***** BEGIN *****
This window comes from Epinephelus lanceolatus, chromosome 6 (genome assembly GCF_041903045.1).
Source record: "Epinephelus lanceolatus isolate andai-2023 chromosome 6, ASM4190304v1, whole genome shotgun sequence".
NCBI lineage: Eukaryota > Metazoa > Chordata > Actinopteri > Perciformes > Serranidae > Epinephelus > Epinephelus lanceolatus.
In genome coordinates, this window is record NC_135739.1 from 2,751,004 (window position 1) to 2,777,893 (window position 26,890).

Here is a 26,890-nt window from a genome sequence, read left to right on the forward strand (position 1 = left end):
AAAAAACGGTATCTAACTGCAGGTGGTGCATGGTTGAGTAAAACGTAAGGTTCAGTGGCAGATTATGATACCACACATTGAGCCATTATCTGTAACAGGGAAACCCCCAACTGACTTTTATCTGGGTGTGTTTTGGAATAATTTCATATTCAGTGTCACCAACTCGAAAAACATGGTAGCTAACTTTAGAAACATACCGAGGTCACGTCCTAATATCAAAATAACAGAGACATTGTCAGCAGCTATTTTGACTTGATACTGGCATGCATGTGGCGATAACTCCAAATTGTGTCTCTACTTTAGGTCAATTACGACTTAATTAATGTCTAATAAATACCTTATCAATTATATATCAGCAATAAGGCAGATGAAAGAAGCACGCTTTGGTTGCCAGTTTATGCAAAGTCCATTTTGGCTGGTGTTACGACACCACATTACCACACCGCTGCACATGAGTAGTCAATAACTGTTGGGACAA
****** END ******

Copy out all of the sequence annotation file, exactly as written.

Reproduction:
This window comes from Epinephelus lanceolatus, chromosome 6 (genome assembly GCF_041903045.1).
Source record: "Epinephelus lanceolatus isolate andai-2023 chromosome 6, ASM4190304v1, whole genome shotgun sequence".
NCBI lineage: Eukaryota > Metazoa > Chordata > Actinopteri > Perciformes > Serranidae > Epinephelus > Epinephelus lanceolatus.
In genome coordinates, this window is record NC_135739.1 from 2,751,004 (window position 1) to 2,777,893 (window position 26,890).

Here is a 26,890-nt window from a genome sequence, read left to right on the forward strand (position 1 = left end):
AAAAAACGGTATCTAACTGCAGGTGGTGCATGGTTGAGTAAAACGTAAGGTTCAGTGGCAGATTATGATACCACACATTGAGCCATTATCTGTAACAGGGAAACCCCCAACTGACTTTTATCTGGGTGTGTTTTGGAATAATTTCATATTCAGTGTCACCAACTCGAAAAACATGGTAGCTAACTTTAGAAACATACCGAGGTCACGTCCTAATATCAAAATAACAGAGACATTGTCAGCAGCTATTTTGACTTGATACTGGCATGCATGTGGCGATAACTCCAAATTGTGTCTCTACTTTAGGTCAATTACGACTTAATTAATGTCTAATAAATACCTTATCAATTATATATCAGCAATAAGGCAGATGAAAGAAGCACGCTTTGGTTGCCAGTTTATGCAAAGTCCATTTTGGCTGGTGTTACGACACCACATTACCACACCGCTGCACATGAGTAGTCAATAACTGTTGGGACAA